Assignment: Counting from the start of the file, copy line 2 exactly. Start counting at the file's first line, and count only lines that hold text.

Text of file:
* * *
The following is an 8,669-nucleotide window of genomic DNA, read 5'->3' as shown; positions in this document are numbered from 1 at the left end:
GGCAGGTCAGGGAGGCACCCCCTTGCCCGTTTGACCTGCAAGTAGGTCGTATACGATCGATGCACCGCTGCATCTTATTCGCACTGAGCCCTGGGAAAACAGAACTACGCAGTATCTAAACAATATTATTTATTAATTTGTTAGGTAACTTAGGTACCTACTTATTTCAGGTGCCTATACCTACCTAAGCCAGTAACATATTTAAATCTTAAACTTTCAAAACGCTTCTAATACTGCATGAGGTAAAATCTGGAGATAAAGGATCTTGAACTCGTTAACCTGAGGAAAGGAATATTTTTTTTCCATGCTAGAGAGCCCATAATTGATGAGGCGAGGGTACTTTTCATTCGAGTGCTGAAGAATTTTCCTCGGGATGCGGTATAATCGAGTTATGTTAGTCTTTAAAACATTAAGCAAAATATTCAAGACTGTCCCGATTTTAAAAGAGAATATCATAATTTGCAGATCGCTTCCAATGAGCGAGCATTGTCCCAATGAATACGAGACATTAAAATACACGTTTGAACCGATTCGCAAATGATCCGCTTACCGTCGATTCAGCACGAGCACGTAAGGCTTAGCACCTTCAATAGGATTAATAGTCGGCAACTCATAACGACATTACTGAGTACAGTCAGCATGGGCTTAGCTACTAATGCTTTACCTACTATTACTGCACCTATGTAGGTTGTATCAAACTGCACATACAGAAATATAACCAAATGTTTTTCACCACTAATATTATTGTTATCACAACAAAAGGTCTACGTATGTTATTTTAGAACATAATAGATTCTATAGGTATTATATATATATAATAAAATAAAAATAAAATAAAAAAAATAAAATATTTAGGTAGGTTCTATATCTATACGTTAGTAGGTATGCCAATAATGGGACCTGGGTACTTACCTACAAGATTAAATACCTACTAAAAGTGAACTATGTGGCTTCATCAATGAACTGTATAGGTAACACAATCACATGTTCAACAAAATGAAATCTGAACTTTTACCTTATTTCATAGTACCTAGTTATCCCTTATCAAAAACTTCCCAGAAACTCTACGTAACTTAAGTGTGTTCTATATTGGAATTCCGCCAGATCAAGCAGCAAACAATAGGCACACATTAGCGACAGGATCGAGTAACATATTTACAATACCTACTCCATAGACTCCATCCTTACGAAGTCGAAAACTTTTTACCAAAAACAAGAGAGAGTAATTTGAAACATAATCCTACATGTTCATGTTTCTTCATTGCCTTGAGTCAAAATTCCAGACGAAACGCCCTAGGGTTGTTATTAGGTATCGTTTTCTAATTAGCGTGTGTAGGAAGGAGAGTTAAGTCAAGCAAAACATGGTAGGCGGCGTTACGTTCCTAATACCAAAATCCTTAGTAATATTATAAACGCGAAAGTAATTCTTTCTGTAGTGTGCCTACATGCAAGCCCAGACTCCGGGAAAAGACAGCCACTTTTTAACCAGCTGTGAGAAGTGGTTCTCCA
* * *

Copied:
GGCAGGTCAGGGAGGCACCCCCTTGCCCGTTTGACCTGCAAGTAGGTCGTATACGATCGATGCACCGCTGCATCTTATTCGCACTGAGCCCTGGGAAAACAGAACTACGCAGTATCTAAACAATATTATTTATTAATTTGTTAGGTAACTTAGGTACCTACTTATTTCAGGTGCCTATACCTACCTAAGCCAGTAACATATTTAAATCTTAAACTTTCAAAACGCTTCTAATACTGCATGAGGTAAAATCTGGAGATAAAGGATCTTGAACTCGTTAACCTGAGGAAAGGAATATTTTTTTTCCATGCTAGAGAGCCCATAATTGATGAGGCGAGGGTACTTTTCATTCGAGTGCTGAAGAATTTTCCTCGGGATGCGGTATAATCGAGTTATGTTAGTCTTTAAAACATTAAGCAAAATATTCAAGACTGTCCCGATTTTAAAAGAGAATATCATAATTTGCAGATCGCTTCCAATGAGCGAGCATTGTCCCAATGAATACGAGACATTAAAATACACGTTTGAACCGATTCGCAAATGATCCGCTTACCGTCGATTCAGCACGAGCACGTAAGGCTTAGCACCTTCAATAGGATTAATAGTCGGCAACTCATAACGACATTACTGAGTACAGTCAGCATGGGCTTAGCTACTAATGCTTTACCTACTATTACTGCACCTATGTAGGTTGTATCAAACTGCACATACAGAAATATAACCAAATGTTTTTCACCACTAATATTATTGTTATCACAACAAAAGGTCTACGTATGTTATTTTAGAACATAATAGATTCTATAGGTATTATATATATATAATAAAATAAAAATAAAATAAAAAAAATAAAATATTTAGGTAGGTTCTATATCTATACGTTAGTAGGTATGCCAATAATGGGACCTGGGTACTTACCTACAAGATTAAATACCTACTAAAAGTGAACTATGTGGCTTCATCAATGAACTGTATAGGTAACACAATCACATGTTCAACAAAATGAAATCTGAACTTTTACCTTATTTCATAGTACCTAGTTATCCCTTATCAAAAACTTCCCAGAAACTCTACGTAACTTAAGTGTGTTCTATATTGGAATTCCGCCAGATCAAGCAGCAAACAATAGGCACACATTAGCGACAGGATCGAGTAACATATTTACAATACCTACTCCATAGACTCCATCCTTACGAAGTCGAAAACTTTTTACCAAAAACAAGAGAGAGTAATTTGAAACATAATCCTACATGTTCATGTTTCTTCATTGCCTTGAGTCAAAATTCCAGACGAAACGCCCTAGGGTTGTTATTAGGTATCGTTTTCTAATTAGCGTGTGTAGGAAGGAGAGTTAAGTCAAGCAAAACATGGTAGGCGGCGTTACGTTCCTAATACCAAAATCCTTAGTAATATTATAAACGCGAAAGTAATTCTTTCTGTAGTGTGCCTACATGCAAGCCCAGACTCCGGGAAAAGACAGCCACTTTTTAACCAGCTGTGAGAAGTGGTTCTCCA